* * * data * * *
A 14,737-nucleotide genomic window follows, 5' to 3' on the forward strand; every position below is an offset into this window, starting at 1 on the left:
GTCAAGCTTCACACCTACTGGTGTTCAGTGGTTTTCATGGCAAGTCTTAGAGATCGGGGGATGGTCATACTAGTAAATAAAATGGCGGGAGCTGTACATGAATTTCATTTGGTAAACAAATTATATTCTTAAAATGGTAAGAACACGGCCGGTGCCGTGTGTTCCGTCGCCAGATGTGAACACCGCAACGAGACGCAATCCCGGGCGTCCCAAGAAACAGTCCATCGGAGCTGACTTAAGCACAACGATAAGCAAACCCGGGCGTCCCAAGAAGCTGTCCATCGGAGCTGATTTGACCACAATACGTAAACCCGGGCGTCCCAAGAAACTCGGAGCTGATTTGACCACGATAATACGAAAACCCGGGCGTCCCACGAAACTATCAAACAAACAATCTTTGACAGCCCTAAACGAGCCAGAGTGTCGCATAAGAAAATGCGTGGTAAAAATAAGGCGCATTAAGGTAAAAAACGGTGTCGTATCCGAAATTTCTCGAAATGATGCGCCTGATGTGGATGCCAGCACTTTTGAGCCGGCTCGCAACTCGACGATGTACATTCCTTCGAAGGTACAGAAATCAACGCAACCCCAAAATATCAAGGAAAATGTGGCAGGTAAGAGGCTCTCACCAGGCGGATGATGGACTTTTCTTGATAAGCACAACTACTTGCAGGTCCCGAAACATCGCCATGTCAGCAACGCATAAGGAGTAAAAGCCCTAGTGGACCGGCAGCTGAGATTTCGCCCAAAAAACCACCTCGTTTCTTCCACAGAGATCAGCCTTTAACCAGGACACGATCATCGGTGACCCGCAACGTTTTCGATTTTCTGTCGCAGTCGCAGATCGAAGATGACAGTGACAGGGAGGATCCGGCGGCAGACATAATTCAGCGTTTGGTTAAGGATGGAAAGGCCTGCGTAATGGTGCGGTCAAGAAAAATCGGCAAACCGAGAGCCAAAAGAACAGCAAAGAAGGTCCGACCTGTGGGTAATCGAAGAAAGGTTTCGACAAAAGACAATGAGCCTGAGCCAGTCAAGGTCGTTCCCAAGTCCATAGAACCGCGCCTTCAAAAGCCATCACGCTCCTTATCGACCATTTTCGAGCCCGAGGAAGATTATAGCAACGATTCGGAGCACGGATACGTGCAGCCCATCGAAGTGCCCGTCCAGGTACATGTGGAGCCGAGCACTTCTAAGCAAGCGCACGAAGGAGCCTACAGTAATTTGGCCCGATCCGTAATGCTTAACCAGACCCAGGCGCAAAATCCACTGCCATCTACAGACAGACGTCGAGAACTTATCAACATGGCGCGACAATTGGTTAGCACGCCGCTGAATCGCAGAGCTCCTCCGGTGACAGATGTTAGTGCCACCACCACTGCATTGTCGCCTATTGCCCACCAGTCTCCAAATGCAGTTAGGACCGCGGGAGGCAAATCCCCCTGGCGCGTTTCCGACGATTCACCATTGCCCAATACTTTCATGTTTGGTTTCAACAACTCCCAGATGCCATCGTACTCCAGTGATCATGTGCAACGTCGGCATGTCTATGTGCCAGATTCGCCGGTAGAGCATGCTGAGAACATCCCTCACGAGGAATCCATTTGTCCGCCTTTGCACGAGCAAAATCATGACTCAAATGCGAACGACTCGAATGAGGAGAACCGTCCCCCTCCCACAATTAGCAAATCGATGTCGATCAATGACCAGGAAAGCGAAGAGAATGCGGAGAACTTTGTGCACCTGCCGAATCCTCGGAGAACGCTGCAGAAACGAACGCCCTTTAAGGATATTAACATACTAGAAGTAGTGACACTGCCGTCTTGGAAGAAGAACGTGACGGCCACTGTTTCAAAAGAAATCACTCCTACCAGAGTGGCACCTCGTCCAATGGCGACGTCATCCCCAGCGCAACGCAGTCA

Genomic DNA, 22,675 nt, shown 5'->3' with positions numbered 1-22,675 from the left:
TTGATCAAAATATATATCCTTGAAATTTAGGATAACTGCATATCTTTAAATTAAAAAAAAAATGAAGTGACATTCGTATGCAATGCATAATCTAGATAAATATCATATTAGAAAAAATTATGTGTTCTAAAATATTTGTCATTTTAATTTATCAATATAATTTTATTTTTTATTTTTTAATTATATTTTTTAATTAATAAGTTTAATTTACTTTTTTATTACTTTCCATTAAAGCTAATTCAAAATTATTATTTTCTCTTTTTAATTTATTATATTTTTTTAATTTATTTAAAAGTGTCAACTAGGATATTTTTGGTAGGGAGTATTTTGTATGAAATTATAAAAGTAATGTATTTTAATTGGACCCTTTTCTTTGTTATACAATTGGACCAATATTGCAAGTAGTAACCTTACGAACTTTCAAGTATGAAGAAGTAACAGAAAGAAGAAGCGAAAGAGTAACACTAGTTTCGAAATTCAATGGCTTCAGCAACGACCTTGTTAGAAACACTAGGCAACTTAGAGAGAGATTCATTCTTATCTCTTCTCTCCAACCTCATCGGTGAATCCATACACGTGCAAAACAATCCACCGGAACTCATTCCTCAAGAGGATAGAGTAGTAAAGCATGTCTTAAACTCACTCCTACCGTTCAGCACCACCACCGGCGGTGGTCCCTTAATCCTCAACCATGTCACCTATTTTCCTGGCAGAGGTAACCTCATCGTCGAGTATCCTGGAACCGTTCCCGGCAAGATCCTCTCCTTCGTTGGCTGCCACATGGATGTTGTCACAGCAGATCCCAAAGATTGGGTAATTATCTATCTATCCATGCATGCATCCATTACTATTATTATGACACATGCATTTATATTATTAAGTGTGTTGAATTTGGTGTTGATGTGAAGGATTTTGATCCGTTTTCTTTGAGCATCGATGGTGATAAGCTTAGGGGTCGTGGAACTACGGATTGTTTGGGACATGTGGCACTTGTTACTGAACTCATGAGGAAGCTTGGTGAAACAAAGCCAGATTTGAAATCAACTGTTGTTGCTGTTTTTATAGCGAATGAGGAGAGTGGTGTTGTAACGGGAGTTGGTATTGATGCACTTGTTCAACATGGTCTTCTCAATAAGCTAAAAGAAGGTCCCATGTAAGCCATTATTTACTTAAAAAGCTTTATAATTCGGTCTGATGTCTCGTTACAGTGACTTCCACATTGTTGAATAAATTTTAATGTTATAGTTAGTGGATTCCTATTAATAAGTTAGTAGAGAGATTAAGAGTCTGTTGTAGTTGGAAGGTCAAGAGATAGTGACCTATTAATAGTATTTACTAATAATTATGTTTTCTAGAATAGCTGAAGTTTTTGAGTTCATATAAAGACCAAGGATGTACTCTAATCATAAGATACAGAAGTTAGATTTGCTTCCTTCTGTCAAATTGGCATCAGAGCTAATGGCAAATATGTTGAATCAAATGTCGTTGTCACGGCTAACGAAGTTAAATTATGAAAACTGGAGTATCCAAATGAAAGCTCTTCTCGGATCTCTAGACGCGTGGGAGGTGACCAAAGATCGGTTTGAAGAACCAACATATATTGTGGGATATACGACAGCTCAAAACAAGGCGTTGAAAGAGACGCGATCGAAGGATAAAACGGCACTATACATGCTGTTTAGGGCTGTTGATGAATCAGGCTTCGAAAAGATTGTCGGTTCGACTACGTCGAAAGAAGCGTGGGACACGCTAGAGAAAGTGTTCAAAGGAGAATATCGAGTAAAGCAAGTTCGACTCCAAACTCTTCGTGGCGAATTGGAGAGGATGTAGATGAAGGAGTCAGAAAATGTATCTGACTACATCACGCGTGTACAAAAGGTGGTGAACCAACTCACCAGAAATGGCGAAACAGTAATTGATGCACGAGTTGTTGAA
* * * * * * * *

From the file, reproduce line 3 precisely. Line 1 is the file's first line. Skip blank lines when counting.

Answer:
Genomic DNA, 22,675 nt, shown 5'->3' with positions numbered 1-22,675 from the left: